ETHEL WINANT (Associate Producer) cut her
professional teeth backstage on Broadway, where she
was production assistant to three legends of the theater: Irene Selznick, on A Streetcar Named Desire; Elia Kazan, on Death of a Salesman; and Tennessee Williams, on Summer and Smoke.
She made the transition from the theater to the fledgling television industry during its "Golden Age," directing productions for "Armstrong Circle Theater," "Philco Goodyear Television Playhouse," "General Electric Theater" and "Playhouse 90," associate-producing the latter two. During these years, Winant worked with an impressive group of directors, including George Roy Hill, Arthur Penn, Franklin Schaffner, John Houseman, Robert Mulligan and John Frankenheimer, with whom she collaborates on Ronin.
Winant became the first woman network executive when she was made senior vice president of talent, casting and special projects at CBS, where highlights of her network television tenure include The Migrants, Benjamin Franklin"and The Bicentennial Minutes. She subsequently worked with the Children's Television Workshop as vice president, program development, where she produced the miniseries The Best of Families.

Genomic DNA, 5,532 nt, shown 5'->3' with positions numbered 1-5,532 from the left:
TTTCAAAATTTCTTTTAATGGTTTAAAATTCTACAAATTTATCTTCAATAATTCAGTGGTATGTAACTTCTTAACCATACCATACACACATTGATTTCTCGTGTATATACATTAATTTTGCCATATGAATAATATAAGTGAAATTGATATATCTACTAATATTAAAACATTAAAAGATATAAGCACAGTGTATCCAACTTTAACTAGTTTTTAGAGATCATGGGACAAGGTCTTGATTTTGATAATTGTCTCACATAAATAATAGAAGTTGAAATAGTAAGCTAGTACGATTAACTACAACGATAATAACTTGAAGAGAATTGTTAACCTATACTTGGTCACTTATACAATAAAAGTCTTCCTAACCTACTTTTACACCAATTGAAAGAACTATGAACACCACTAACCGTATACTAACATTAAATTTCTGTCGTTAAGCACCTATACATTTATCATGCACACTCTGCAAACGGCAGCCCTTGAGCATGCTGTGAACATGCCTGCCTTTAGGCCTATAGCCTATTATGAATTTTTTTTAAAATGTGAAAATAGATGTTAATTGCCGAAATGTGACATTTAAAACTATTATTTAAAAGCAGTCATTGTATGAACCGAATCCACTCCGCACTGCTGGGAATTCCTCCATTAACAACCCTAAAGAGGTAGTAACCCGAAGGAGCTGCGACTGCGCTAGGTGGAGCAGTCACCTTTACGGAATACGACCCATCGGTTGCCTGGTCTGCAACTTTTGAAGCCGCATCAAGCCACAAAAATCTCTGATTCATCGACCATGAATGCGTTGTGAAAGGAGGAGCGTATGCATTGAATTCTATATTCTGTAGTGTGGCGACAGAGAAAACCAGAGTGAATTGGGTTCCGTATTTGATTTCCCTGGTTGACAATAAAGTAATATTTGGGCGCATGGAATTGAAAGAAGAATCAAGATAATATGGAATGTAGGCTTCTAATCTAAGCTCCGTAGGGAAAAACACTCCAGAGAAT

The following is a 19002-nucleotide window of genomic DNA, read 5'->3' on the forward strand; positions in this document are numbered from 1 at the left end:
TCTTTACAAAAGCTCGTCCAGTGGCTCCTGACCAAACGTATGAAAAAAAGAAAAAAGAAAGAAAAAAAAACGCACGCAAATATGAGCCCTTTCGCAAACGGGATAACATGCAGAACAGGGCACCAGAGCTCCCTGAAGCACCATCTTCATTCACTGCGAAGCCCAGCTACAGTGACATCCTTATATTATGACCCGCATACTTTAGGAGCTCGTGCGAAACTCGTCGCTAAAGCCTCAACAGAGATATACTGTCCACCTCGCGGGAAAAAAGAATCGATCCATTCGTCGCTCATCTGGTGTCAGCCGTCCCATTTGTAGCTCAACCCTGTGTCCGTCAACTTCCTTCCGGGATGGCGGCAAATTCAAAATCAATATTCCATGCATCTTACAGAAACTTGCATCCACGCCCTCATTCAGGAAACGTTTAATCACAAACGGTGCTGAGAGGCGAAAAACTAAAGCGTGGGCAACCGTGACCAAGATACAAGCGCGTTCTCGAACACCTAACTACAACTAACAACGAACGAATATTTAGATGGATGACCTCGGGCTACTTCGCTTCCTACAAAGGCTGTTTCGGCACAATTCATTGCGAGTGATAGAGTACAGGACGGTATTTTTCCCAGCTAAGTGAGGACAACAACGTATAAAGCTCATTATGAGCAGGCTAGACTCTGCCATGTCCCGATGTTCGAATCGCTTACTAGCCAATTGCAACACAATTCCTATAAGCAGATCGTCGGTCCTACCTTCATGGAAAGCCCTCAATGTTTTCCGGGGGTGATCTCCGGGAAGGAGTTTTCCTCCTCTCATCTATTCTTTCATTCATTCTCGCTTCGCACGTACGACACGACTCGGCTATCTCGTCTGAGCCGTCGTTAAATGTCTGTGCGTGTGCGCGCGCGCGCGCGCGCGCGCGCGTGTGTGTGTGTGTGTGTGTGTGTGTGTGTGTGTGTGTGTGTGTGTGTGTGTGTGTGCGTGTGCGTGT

She also worked at NBC, where she was made senior vice president of miniseries and novels for television, where her credits include Shogun, Murder in Texas, Little Gloria, Happy at Last and Evergreen. In 1994, Winant teamed with David W. Rintels on the NBC miniseries World War II: When Lions Roared and again for TNT's critically acclaimed miniseries Andersonville, which marked her professional reunion with director John Frankenheimer, with whom she would subsequently co-produce the 1997 telefilm George Wallace.
Among Winant's honors are a special Emmy Award for her contributions to "Playhouse 90," two Peabody Awards, the Humanitas Prize, the Christopher Award, the Alice Award and the Crystal Award from Women in Film.
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